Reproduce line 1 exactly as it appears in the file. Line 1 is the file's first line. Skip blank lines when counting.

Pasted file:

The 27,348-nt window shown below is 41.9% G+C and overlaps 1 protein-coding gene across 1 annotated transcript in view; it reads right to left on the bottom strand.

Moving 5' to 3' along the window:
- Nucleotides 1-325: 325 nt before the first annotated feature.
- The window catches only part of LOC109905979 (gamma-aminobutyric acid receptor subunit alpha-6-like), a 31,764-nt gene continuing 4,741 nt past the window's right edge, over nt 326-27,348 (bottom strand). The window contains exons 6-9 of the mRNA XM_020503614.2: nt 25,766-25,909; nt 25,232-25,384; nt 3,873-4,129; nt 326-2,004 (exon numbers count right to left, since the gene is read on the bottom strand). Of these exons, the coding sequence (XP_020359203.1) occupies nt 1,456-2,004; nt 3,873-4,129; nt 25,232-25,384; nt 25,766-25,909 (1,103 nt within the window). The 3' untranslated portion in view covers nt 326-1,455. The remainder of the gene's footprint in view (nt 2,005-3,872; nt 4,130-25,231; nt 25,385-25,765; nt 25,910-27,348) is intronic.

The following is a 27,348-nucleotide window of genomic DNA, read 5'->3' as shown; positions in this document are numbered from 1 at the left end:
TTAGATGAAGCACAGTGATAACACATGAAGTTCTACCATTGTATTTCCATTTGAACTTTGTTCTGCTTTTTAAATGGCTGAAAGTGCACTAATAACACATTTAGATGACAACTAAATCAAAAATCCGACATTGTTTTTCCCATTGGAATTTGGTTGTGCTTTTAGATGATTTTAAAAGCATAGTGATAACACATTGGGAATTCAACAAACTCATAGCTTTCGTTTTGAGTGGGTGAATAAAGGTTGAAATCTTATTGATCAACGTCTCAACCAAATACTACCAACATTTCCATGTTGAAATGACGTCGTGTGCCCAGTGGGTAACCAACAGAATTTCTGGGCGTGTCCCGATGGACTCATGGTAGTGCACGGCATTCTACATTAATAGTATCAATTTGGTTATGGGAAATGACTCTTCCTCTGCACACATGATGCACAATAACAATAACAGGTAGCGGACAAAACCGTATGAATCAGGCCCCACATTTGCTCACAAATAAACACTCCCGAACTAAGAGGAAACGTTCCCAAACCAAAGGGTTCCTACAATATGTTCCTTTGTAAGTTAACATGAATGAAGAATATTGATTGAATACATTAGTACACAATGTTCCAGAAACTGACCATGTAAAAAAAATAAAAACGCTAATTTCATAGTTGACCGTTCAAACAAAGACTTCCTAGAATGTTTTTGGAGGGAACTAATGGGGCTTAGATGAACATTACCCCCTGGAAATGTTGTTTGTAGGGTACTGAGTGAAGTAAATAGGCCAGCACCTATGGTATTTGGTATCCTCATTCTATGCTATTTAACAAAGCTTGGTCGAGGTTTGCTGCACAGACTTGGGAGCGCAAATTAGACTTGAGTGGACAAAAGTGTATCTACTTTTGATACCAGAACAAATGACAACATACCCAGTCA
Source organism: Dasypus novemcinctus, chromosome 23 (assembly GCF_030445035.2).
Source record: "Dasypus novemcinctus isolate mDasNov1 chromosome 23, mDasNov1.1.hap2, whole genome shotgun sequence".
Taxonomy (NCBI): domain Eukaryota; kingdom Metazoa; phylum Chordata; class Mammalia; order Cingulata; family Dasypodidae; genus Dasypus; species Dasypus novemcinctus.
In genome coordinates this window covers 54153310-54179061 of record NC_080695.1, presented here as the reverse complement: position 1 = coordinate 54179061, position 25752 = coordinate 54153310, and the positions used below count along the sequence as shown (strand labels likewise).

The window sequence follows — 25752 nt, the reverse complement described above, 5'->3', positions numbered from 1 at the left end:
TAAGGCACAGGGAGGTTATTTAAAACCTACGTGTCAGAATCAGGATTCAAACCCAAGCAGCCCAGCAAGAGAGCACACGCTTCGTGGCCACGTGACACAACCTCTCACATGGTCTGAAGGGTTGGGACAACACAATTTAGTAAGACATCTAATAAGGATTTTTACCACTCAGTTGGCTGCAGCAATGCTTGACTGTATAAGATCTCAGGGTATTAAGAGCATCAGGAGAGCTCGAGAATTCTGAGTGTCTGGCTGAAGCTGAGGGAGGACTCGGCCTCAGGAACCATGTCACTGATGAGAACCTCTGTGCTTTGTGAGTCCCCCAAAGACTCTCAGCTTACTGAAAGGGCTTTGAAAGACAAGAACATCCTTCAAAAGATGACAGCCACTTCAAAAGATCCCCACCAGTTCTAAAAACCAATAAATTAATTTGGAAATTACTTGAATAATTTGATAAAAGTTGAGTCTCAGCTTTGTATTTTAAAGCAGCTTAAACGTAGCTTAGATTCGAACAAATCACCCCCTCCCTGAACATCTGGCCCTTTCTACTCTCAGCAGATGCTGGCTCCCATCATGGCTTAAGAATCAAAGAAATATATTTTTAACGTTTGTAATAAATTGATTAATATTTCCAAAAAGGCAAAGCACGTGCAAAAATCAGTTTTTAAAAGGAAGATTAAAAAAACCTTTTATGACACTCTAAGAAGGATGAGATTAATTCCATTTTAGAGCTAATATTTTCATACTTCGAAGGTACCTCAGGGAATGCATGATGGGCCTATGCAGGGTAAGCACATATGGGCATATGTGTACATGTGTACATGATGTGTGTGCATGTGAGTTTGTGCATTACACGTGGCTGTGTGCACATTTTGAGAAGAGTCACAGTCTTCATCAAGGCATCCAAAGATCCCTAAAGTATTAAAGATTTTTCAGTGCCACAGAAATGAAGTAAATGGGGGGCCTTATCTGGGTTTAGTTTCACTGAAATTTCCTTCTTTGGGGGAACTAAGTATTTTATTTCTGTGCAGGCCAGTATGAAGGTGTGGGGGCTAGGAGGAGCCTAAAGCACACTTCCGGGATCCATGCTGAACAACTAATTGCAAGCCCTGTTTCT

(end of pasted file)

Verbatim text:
The 27,348-nt window shown below is 41.9% G+C and overlaps 1 protein-coding gene across 1 annotated transcript in view; it reads right to left on the bottom strand.